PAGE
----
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Kids now have their own emergency department at Upstate University Hospital

Tuesday, August 9th, 2016
 

(PHOTO BY ABIGAIL MILLER)

Upstate University Hospital has the only emergency department specializing in pediatrics in Central New York. Now, those pediatric emergency specialists provide medical care in a space customized for kids from birth to age 19. The pediatric emergency department is separate from the main emergency department, relocated within the hospital to a unit with 20 patient examination rooms. Each of those rooms has a window and private bathroom. Medical Director Richard Cantor, MD, explains how the new space was designed to provide a comfort zone for patients, their parents and siblings during what can be a time of great stress.
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Awareness helps stop often-unreported scourge of elder abuse

Thursday, August 4th, 2016

(PHOTO BY ABIGAIL MILLER)

Elder abuse usually occurs at home at the hands of family members and might be physical, emotional, sexual or financial. It often goes unreported because the victim feels isolated, afraid and ashamed. One way to fight elder abuse is to be aware of its warning signs, explains Jenny Hicks, project coordinator for the Abuse in Later Life program at Vera House, a local domestic and social service agency. Suspected elder abuse can be reported (confidentially, if needed) to the local Adult Protective Services (315-435-2815); Vera House provides services for older adults including a 24-hour crisis and support line: 315-468-3260; and the local Office for the Aging (315-435-2362) also can serve as a resource.

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Donating one of her kidneys to a stranger; how living donors save lives; a whole-person approach to kicking opioid addiction: Upstate Medical University’s HealthLink on Air for Sunday, Aug. 7, 2016

Thursday, August 4th, 2016

Upstate University Hospital nurse Jody Adams tells why she donated one of her kidneys to a woman she had never met. Upstate transplant surgeon Vaughn Whittaker, MD, explains how such kidney donations are saving and improving lives. Upstate psychiatrist Brian Johnson, MD, discusses a holistic treatment for opioid addiction.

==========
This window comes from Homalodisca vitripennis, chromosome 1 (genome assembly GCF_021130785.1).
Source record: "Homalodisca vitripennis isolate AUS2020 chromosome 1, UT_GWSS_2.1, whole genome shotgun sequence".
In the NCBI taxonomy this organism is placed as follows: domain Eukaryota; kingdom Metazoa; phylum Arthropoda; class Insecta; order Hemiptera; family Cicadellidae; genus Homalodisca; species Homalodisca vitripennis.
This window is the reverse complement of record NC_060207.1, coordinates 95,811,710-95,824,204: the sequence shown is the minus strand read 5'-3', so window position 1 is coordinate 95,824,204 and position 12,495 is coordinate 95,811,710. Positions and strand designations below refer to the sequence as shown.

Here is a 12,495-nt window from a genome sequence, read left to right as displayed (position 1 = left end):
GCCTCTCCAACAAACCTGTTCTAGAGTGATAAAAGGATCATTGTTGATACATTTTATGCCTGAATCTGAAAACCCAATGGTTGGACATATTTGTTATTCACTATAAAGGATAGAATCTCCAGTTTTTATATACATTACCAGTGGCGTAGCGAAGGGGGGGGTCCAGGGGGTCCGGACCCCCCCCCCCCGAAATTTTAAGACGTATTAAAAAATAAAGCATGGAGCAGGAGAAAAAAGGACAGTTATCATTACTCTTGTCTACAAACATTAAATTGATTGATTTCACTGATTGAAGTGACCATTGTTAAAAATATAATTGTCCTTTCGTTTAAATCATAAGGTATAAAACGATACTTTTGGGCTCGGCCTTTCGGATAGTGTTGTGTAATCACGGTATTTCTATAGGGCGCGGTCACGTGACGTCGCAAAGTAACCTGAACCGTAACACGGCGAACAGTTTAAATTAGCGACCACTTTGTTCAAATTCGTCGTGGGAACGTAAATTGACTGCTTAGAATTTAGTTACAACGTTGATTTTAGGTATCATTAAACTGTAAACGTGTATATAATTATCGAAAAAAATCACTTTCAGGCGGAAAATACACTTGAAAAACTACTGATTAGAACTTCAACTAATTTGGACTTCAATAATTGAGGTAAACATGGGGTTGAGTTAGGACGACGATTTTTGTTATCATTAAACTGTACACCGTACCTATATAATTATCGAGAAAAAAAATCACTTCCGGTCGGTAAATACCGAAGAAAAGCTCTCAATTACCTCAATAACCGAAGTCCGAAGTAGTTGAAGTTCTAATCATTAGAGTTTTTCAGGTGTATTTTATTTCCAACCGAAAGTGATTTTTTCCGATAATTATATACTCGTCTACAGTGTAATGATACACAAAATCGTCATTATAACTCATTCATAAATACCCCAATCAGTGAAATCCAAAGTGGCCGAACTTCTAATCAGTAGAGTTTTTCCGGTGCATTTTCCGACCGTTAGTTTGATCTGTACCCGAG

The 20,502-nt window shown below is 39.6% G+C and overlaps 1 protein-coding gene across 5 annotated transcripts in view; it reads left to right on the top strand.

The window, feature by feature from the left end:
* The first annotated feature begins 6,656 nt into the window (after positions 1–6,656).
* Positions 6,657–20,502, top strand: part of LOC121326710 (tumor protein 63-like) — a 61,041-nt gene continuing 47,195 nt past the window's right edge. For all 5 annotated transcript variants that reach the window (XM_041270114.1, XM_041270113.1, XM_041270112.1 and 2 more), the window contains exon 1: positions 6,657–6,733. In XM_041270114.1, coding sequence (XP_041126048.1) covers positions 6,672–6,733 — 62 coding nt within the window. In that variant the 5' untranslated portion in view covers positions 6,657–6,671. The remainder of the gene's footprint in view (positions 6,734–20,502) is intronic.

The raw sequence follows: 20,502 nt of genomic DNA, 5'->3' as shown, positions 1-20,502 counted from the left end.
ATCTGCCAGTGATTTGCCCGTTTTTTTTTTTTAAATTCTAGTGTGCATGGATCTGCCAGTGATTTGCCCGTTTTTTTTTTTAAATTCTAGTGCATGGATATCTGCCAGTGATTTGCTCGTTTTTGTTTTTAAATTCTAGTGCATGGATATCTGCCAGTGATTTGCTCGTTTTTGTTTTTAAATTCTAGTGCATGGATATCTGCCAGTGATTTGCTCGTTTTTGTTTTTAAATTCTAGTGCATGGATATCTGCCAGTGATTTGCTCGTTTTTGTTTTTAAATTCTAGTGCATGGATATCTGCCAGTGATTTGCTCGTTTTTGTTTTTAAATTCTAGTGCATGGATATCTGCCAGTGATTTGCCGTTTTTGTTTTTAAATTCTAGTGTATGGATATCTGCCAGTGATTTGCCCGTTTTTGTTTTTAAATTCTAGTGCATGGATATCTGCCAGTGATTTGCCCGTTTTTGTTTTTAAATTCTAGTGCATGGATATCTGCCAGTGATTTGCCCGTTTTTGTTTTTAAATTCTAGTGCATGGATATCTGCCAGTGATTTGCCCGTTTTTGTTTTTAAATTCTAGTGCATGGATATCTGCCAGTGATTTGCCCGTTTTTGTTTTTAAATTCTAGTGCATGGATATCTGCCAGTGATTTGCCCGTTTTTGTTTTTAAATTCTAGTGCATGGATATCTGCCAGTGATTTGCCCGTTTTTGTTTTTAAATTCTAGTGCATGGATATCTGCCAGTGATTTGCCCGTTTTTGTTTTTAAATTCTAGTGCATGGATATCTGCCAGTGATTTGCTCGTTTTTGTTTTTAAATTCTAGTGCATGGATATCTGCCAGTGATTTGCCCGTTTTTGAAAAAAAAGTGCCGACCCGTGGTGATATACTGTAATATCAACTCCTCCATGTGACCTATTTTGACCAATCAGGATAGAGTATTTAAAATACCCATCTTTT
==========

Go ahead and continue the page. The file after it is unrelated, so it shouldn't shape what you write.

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Unique approach to opioid addiction treats the whole person

Wednesday, July 27th, 2016

Opioid addiction presents many challenges for the medical world, including how to get people off the drug successfully. Habitual use of these painkilling drugs can make people more sensitive to pain, notes Brian Johnson, MD, director of pain medicine and addiction medicine at Upstate. Johnson, who is also a professor of psychiatry and anesthesiology, explains how opioid use got out of control and how Upstate uses a unique, holistic system to detoxify addicts while dealing with their other medical and psychiatric problems as well.

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Polio survivor’s tale of terror, hope; post-polio syndrome and its treatments; how ethics consultants help hospital patients: Upstate Medical University’s HealthLink on Air for Sunday, July 31, 2016

Wednesday, July 27th, 2016

July 31, 2016

Neurologist Burk Jubelt, MD, explains polio and post-polio syndrome, and a survivor from a 1950s epidemic shares her story. Bioethicists Robert Olick, JD, PhD, and Thomas Curran, MD, discuss a real-life case involving medical ethics.

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E-cigarette dangers; how mother’s opiate use affects her baby; doctor, patient views on digestive disorder: Upstate Medical University’s HealthLink on Air for Sunday, July 24, 2016

Friday, July 22nd, 2016

July 24, 2016

Respiratory therapist Theresa Hankin goes over the dangers and new regulations of e-cigarettes. Neonatologist Michelle Bode, MD, explains the effect of a mother’s opiate use on her baby. Gastroenterologist Divey Manocha, MD, talks about digestive diseases with one of his patients.